Do I Need Spine Surgery

Do I "Need" Spine Surgery?

Nearly everyone, as we age, develops arthritis of the spine. Many patients are told that they “need" surgery based on x-ray findings. Rest assured, it is very uncommon to “need” surgery for the spine.

High Heels Can Lead To A Dozen Foot And Leg Injuries

No Pain, No Gain: High Heels Can Lead To A Dozen Foot And Leg Injuries

From the Washington Post

Blistered heels and the minor embarrassment of carrying a dangling pair of stilettos, barefoot, out of the club is generally a small price to pay for women who want to look good. But if you ask scientists their opinion, they’ll tell you the same: Ditch the high heel obsession if you want to preserve the health of your feet.

Is Your Pain Coming from the Sacroiliac Joint?

The sacroiliac joint is located at the junction of the spine and the pelvis. It functions as a shock absorber that cushions against the force of your upper body.  At least 15% of patients with low back pain will actually have sacroiliac joint pain.

Congratulations to Dr. Bahu

Dr. Bahu inducted into The American Shoulder Elbow Surgeons

Dr. Bahu has been admitted to The American Shoulder Elbow Surgeons! 

Clarkston Office

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Join us for the grand opening of the our new Clarkston office at 7650 Dixie Highway on Thursday November 2 from 4 to 6 pm. We will be raffling prizes and signed memorabilia.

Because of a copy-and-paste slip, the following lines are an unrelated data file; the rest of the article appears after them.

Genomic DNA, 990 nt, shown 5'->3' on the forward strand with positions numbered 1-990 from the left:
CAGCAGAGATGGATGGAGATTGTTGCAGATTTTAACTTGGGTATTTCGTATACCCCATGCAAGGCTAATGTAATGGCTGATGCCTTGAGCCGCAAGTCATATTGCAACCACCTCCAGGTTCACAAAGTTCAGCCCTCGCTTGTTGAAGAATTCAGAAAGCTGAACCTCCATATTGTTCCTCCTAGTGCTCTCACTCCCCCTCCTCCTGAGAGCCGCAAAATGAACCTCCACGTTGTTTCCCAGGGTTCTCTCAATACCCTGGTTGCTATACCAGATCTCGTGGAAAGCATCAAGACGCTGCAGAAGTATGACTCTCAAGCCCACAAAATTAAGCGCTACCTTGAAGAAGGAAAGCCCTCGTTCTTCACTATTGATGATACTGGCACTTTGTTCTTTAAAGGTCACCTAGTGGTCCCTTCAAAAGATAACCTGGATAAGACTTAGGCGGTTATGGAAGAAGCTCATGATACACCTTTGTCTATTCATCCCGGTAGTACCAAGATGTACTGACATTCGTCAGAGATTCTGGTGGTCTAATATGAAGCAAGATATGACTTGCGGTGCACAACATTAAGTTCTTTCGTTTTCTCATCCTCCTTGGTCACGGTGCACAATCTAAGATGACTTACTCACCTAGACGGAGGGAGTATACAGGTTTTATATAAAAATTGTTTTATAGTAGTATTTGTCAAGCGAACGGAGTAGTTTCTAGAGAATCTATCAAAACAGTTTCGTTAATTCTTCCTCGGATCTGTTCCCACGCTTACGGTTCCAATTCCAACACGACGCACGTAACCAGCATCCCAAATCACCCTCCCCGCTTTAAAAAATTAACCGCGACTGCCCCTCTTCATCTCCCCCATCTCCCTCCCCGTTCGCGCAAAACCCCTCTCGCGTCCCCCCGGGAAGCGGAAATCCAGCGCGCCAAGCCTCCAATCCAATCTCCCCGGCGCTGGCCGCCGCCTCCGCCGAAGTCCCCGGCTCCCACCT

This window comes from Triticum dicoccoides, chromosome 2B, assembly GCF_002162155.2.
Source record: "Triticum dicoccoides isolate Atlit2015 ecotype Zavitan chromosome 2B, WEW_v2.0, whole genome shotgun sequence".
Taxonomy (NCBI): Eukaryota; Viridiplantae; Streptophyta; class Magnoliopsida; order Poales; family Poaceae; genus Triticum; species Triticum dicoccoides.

Michigan Medical Report

Drs. Bahu and Kassab featured in St. Joe's Michigan Medical Report

Your Knees. Your Choice

Research reveals orthopaedic surgery has a social and economic impact

Total knee replacement (or total knee arthroplasty (TKA)) is one of the most successful and life-enhancing surgical procedures.

Is Running Good or Bad for Your Knees?

Recent article published in TIME Magazine on running and knee pain. It quotes a study that concluded that short distance running is probably not harmful to your knees and does not cause inflammation. 

Where exactly is your pain?

Joseph Ward, MD

A common question asked by an orthopedic surgeon during a new patient visit is: where exactly is your pain?  The physician may ask several other questions about the pain: Can you point with one finger to the spot that hurts the most?  Does the pain travel anywhere?   

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Committed to excellence in orthopedics

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